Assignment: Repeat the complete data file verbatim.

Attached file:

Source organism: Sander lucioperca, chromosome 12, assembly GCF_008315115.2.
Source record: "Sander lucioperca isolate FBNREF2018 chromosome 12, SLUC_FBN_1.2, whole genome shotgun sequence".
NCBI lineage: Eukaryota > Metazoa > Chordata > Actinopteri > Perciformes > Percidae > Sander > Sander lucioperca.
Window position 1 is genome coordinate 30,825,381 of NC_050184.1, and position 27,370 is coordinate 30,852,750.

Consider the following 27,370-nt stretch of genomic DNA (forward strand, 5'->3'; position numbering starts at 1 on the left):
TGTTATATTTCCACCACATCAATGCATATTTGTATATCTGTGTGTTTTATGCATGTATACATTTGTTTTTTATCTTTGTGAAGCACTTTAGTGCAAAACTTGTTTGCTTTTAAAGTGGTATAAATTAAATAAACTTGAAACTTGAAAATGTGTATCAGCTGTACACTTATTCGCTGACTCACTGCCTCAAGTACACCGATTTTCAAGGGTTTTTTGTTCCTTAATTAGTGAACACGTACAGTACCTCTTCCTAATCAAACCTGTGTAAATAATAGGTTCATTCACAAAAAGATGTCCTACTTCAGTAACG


Source organism: Sander lucioperca, chromosome 12, assembly GCF_008315115.2.
Source record: "Sander lucioperca isolate FBNREF2018 chromosome 12, SLUC_FBN_1.2, whole genome shotgun sequence".
NCBI lineage: Eukaryota > Metazoa > Chordata > Actinopteri > Perciformes > Percidae > Sander > Sander lucioperca.
Window position 1 is genome coordinate 30,825,381 of NC_050184.1, and position 27,370 is coordinate 30,852,750.

Consider the following 27,370-nt stretch of genomic DNA (forward strand, 5'->3'; position numbering starts at 1 on the left):
TGTTATATTTCCACCACATCAATGCATATTTGTATATCTGTGTGTTTTATGCATGTATACATTTGTTTTTTATCTTTGTGAAGCACTTTAGTGCAAAACTTGTTTGCTTTTAAAGTGGTATAAATTAAATAAACTTGAAACTTGAAAATGTGTATCAGCTGTACACTTATTCGCTGACTCACTGCCTCAAGTACACCGATTTTCAAGGGTTTTTTGTTCCTTAATTAGTGAACACGTACAGTACCTCTTCCTAATCAAACCTGTGTAAATAATAGGTTCATTCACAAAAAGATGTCCTACTTCAGTAACG